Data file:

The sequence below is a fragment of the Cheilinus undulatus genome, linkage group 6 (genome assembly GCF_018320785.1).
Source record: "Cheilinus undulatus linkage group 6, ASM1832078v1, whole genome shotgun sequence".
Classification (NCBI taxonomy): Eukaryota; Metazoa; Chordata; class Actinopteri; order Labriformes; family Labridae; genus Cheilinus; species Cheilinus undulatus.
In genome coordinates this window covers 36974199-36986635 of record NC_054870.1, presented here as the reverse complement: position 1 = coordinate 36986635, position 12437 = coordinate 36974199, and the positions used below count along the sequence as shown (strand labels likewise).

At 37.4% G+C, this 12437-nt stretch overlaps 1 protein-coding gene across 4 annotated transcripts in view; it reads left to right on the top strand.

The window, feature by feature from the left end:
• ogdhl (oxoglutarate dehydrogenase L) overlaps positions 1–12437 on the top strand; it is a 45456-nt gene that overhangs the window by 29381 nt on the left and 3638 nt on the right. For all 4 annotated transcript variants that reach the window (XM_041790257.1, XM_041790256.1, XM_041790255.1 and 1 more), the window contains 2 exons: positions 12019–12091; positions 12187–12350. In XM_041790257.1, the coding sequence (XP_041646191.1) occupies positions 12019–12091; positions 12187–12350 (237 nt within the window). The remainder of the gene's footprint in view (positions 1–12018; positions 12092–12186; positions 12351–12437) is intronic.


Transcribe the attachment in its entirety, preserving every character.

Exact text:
The sequence below is a fragment of the Cheilinus undulatus genome, linkage group 6 (genome assembly GCF_018320785.1).
Source record: "Cheilinus undulatus linkage group 6, ASM1832078v1, whole genome shotgun sequence".
Classification (NCBI taxonomy): Eukaryota; Metazoa; Chordata; class Actinopteri; order Labriformes; family Labridae; genus Cheilinus; species Cheilinus undulatus.
In genome coordinates this window covers 36974199-36986635 of record NC_054870.1, presented here as the reverse complement: position 1 = coordinate 36986635, position 12437 = coordinate 36974199, and the positions used below count along the sequence as shown (strand labels likewise).

At 37.4% G+C, this 12437-nt stretch overlaps 1 protein-coding gene across 4 annotated transcripts in view; it reads left to right on the top strand.

The window, feature by feature from the left end:
• ogdhl (oxoglutarate dehydrogenase L) overlaps positions 1–12437 on the top strand; it is a 45456-nt gene that overhangs the window by 29381 nt on the left and 3638 nt on the right. For all 4 annotated transcript variants that reach the window (XM_041790257.1, XM_041790256.1, XM_041790255.1 and 1 more), the window contains 2 exons: positions 12019–12091; positions 12187–12350. In XM_041790257.1, the coding sequence (XP_041646191.1) occupies positions 12019–12091; positions 12187–12350 (237 nt within the window). The remainder of the gene's footprint in view (positions 1–12018; positions 12092–12186; positions 12351–12437) is intronic.